President Trump is out today with his awaited infrastructure proposal. I have an initial overview and analysis over at City Journal.
President Trump’s proposed $1.5 trillion infrastructure program takes a page out of his playbook as a real estate developer, leveraging other people’s money to build things. Trump is proposing a $200 billion federal contribution, about 13 percent of his hoped-for investment total; the idea is that the initial federal investment will encourage states, localities, and private investors to contribute the remaining 87 percent.
The program’s centerpiece is a $100 billion federal matching fund that will provide up to 20 percent of the cost of a project—a ratio that reverses historical practice. Often, Washington puts up as much as 80 percent of the cost of highway projects, with localities contributing the rest. Trump’s plan makes “new revenue”—for example, tolls on currently free interstates—the biggest determinant of which projects will qualify for the federal match. A big question mark is whether a 20 percent federal contribution will be enough of a carrot to induce states to invest. And while the plan is billed as empowering states, the federal government will determine which projects get funded through the match program—so Washington will maintain control, perhaps even more so than today.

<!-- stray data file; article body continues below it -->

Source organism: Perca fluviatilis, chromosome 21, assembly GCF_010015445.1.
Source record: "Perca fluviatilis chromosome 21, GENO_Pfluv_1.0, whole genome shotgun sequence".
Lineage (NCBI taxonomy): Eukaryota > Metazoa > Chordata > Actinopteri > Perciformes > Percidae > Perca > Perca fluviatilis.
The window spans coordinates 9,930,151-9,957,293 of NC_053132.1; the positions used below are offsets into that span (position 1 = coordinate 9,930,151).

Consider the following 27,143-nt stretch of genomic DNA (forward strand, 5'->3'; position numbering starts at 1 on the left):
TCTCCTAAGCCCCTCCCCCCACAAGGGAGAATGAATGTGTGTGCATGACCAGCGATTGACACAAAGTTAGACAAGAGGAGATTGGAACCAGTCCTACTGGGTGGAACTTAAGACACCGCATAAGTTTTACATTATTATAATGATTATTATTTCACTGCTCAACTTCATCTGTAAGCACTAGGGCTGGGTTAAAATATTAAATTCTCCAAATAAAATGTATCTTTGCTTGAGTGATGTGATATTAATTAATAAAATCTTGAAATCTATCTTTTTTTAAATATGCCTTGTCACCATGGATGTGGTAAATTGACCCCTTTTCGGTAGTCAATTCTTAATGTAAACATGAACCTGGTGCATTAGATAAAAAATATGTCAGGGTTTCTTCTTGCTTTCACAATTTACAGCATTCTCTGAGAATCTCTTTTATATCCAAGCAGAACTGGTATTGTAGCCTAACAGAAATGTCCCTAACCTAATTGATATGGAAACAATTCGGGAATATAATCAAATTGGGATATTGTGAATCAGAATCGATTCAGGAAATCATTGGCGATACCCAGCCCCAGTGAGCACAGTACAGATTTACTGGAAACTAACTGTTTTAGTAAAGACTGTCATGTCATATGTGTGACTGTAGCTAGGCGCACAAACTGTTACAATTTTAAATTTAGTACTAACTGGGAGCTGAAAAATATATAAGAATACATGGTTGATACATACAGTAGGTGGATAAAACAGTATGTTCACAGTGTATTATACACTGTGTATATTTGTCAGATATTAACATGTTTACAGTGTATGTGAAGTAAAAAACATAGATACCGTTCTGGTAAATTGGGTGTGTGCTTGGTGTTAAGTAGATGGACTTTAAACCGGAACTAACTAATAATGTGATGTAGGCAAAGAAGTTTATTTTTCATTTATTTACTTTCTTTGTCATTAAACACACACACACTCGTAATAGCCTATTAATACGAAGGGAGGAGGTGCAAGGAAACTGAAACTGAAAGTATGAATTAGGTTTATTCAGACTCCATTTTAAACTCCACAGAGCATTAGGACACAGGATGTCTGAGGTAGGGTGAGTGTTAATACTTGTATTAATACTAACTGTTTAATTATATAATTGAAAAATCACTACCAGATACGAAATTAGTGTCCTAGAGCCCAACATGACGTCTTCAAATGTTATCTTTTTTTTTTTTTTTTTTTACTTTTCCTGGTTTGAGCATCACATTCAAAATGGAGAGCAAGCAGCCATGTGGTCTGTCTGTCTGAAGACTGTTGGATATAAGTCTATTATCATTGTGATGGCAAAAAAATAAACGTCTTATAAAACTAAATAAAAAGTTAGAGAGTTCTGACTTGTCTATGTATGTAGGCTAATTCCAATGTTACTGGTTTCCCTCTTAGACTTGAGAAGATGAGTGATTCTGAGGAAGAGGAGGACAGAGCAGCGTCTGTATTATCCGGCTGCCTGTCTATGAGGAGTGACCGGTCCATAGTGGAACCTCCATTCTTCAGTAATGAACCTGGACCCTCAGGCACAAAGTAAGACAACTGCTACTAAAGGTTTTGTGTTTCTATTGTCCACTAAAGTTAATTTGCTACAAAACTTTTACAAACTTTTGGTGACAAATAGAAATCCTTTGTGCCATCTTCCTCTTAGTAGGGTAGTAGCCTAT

Click through to read the whole thing.